A moving party is entitled to summary judgment only if the moving party can demonstrate that
(1) "there is no genuine issue as to any material fact," and (2) he is "entitled to judgment as a matter of law." Fed R. Civ. P. 56(c); Celotex Corp. v. Catrett, 477 U.S. 317, 322 (1986). A material issue of fact is one that raises a question that a trier of fact must answer to determine the rights of the parties under the substantive law that applies. Anderson v. Liberty Lobby, Inc., 477 U.S. 242, 248 (1986). A dispute is genuine if "the evidence is such that a reasonable jury could return a verdict for the nonmoving party." Id. at 248. The initial burden is on the moving party to show that both prongs are satisfied. Celotex, 477 U.S. at 323. The moving party can satisfy this burden in two ways: (1) by presenting evidence that negates an essential element of the nonmoving party's case; or (2) by demonstrating that the nonmoving party failed to make a showing sufficient to establish an element essential to that party's case on which that party will bear the burden of proof at trial. Id. at 322--23. If the moving party fails to discharge this initial burden, summary judgment must be denied, and the court need not consider the nonmoving party's evidence. Adickes v. S.H. Kress & Co., 398 U.S. 144, 159--60 (1970).
If the moving party meets this initial burden, the nonmoving party cannot defeat summary judgment merely by demonstrating "that there is some metaphysical doubt as to the material facts." Matsushita Elec. Indus. Co., Ltd. v. Zenith Radio Corp., 475 U.S. 574, 586 (1986); Anderson, 477 U.S. at 252 ("The mere existence of a scintilla of evidence in support of the nonmoving party's position is not sufficient."). Rather, the nonmoving party must "go beyond the pleadings and by [his] own affidavits, or by 'the depositions, answers to interrogatories, and admissions on file,' designate 'specific facts showing that there is a genuine issue for trial.'" Celotex, 477 U.S. at 324 (quoting Fed. R. Civ. P. 56(e)). The inferences to be drawn from the facts must be viewed in a light most favorable to the nonmoving party. Gibson v. County of Washoe, Nev., 290 F.3d 1175, 1180 (9th Cir. 2002). "Credibility determinations, the weighing of evidence, and the drawing of legitimate inferences from the facts are jury functions, not those of a judge, [when] he is ruling on a motion for summary judgment." Anderson, 477 U.S. at 255.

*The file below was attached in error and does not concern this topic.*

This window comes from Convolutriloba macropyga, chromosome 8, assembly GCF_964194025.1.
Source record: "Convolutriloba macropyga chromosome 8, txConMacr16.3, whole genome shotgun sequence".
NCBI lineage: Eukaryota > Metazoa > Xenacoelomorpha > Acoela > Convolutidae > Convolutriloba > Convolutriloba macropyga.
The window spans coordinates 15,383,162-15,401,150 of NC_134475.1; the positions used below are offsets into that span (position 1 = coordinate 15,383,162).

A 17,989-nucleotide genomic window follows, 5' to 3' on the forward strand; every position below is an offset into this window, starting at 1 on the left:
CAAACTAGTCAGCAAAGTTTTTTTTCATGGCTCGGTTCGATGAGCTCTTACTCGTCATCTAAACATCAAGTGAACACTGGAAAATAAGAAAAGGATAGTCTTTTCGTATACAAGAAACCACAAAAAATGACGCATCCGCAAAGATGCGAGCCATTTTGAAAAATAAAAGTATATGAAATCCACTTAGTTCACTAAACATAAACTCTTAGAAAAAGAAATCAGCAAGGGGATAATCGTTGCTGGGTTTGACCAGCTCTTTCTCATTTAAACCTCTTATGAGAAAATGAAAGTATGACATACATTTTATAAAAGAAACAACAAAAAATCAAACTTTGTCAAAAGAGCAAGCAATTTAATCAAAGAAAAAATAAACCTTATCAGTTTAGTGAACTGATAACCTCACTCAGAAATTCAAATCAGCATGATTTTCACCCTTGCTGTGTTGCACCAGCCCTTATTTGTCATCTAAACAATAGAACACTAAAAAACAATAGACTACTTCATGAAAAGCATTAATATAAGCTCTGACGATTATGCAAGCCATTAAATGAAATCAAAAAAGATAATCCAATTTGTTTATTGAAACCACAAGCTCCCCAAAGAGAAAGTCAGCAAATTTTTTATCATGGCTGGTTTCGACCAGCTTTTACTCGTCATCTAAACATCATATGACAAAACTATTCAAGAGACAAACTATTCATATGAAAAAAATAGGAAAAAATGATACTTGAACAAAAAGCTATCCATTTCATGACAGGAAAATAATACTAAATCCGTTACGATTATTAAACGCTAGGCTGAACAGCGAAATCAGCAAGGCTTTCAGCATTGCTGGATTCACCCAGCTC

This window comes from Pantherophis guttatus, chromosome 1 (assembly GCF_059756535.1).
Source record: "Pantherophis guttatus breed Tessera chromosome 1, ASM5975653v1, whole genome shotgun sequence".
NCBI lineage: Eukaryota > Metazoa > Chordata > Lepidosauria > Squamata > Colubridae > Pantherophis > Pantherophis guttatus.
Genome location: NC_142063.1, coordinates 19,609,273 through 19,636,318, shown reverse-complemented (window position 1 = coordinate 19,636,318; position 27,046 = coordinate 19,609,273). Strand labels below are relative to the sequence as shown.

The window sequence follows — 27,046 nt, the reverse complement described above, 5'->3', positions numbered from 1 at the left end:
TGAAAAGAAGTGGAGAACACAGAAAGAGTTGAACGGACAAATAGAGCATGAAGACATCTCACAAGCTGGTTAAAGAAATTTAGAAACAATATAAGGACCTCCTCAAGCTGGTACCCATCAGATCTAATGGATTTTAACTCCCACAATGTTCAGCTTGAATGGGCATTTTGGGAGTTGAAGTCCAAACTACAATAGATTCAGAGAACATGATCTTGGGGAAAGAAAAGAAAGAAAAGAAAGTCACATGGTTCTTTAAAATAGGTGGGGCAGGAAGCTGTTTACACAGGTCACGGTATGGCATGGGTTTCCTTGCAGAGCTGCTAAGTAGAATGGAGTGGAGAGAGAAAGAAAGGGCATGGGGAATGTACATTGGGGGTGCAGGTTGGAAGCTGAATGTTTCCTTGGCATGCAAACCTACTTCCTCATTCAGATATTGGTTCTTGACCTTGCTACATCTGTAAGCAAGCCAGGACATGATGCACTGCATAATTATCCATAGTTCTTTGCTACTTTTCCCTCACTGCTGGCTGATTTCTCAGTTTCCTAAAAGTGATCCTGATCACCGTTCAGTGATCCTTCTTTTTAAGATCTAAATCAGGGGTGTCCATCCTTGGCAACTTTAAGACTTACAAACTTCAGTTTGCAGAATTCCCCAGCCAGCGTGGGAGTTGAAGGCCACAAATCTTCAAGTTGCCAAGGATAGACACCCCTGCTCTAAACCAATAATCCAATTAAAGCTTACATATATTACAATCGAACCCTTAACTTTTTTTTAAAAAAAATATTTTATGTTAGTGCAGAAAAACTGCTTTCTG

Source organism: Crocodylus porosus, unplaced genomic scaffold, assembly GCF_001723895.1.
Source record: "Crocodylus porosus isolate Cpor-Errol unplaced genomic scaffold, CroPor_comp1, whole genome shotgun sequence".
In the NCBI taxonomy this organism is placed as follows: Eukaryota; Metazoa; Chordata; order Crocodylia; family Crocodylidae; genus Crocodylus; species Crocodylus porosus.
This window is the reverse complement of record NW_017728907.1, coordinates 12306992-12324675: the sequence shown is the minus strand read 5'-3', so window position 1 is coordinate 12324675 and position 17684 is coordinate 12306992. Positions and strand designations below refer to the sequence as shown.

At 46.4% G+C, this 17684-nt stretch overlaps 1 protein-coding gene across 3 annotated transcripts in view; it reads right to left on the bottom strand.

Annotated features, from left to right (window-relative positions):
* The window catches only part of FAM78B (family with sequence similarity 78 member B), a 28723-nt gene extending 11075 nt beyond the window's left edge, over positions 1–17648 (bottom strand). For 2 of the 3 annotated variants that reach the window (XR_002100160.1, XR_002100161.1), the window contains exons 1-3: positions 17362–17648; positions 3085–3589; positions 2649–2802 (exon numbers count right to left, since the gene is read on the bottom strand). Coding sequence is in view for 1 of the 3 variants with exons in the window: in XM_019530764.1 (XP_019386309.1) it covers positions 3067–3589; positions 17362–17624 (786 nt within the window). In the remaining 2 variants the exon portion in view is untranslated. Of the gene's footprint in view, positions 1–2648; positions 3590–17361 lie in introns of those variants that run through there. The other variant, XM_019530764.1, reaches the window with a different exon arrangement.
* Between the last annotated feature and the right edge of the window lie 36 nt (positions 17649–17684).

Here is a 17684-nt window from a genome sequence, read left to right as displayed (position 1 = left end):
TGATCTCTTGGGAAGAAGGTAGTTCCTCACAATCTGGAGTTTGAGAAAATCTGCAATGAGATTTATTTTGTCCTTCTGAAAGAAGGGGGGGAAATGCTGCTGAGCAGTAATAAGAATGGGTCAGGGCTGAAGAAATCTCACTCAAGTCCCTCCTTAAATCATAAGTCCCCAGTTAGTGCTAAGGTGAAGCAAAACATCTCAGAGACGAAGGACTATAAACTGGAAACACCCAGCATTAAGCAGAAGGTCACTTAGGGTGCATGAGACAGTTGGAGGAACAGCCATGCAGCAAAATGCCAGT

Plaintiff alleges racial discrimination under both 42 U.S.C. § 1981 and Title VII of the Civil Rights Act. The Court shall address each allegation in turn.
A. 42 U.S.C. § 1981 - Unlawful Discrimination
Plaintiff first asserts that Defendant's conduct constituted unlawful discrimination in violation of 42 U.S.C. § 1981. Defendant seeks summary judgment on this claim in part because the claim is barred by the Eleventh Amendment. (Def.'s Mot. for Summ. J. at 8:10--19 (citing Mitchell v. Los Angeles Community College Dist., 861 F.2d 198, 201 (9th Cir. 1989); Jackson v. Hayakawa, 682 F.2d 1344, 1350 (9th Cir. 1982)).) In Plaintiff's response to Defendant's Separate Statement of Undisputed Facts, Plaintiff concedes that this claim should be dismissed because UCSD is entitled to immunity under the Eleventh Amendment. (Pl.'s Separate Statement of Undisputed Facts at ¶ 1.) Accordingly, the Court GRANTS Defendant's motion for summary judgment on Plaintiff's Section 1981 claim.
B. Title VII - Racial Discrimination
a. Exhaustion of Administrative Remedies